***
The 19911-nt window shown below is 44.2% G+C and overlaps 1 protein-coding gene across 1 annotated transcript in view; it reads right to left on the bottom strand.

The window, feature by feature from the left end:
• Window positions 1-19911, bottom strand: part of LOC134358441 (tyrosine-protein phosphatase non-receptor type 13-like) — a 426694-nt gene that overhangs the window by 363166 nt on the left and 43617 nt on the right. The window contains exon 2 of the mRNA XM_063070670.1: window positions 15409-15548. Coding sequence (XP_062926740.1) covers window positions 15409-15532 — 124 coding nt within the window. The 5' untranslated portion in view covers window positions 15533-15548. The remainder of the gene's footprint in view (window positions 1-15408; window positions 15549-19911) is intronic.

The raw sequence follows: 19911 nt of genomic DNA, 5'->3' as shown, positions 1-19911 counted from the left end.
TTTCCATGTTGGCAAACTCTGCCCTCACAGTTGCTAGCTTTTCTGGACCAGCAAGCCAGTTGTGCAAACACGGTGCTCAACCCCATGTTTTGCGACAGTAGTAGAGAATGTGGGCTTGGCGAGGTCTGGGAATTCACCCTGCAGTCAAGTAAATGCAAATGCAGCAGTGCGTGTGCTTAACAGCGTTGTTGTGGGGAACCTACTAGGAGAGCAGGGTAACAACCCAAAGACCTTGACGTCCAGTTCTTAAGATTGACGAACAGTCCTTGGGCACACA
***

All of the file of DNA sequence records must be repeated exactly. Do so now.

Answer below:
The 19911-nt window shown below is 44.2% G+C and overlaps 1 protein-coding gene across 1 annotated transcript in view; it reads right to left on the bottom strand.

The window, feature by feature from the left end:
• Window positions 1-19911, bottom strand: part of LOC134358441 (tyrosine-protein phosphatase non-receptor type 13-like) — a 426694-nt gene that overhangs the window by 363166 nt on the left and 43617 nt on the right. The window contains exon 2 of the mRNA XM_063070670.1: window positions 15409-15548. Coding sequence (XP_062926740.1) covers window positions 15409-15532 — 124 coding nt within the window. The 5' untranslated portion in view covers window positions 15533-15548. The remainder of the gene's footprint in view (window positions 1-15408; window positions 15549-19911) is intronic.

The raw sequence follows: 19911 nt of genomic DNA, 5'->3' as shown, positions 1-19911 counted from the left end.
TTTCCATGTTGGCAAACTCTGCCCTCACAGTTGCTAGCTTTTCTGGACCAGCAAGCCAGTTGTGCAAACACGGTGCTCAACCCCATGTTTTGCGACAGTAGTAGAGAATGTGGGCTTGGCGAGGTCTGGGAATTCACCCTGCAGTCAAGTAAATGCAAATGCAGCAGTGCGTGTGCTTAACAGCGTTGTTGTGGGGAACCTACTAGGAGAGCAGGGTAACAACCCAAAGACCTTGACGTCCAGTTCTTAAGATTGACGAACAGTCCTTGGGCACACA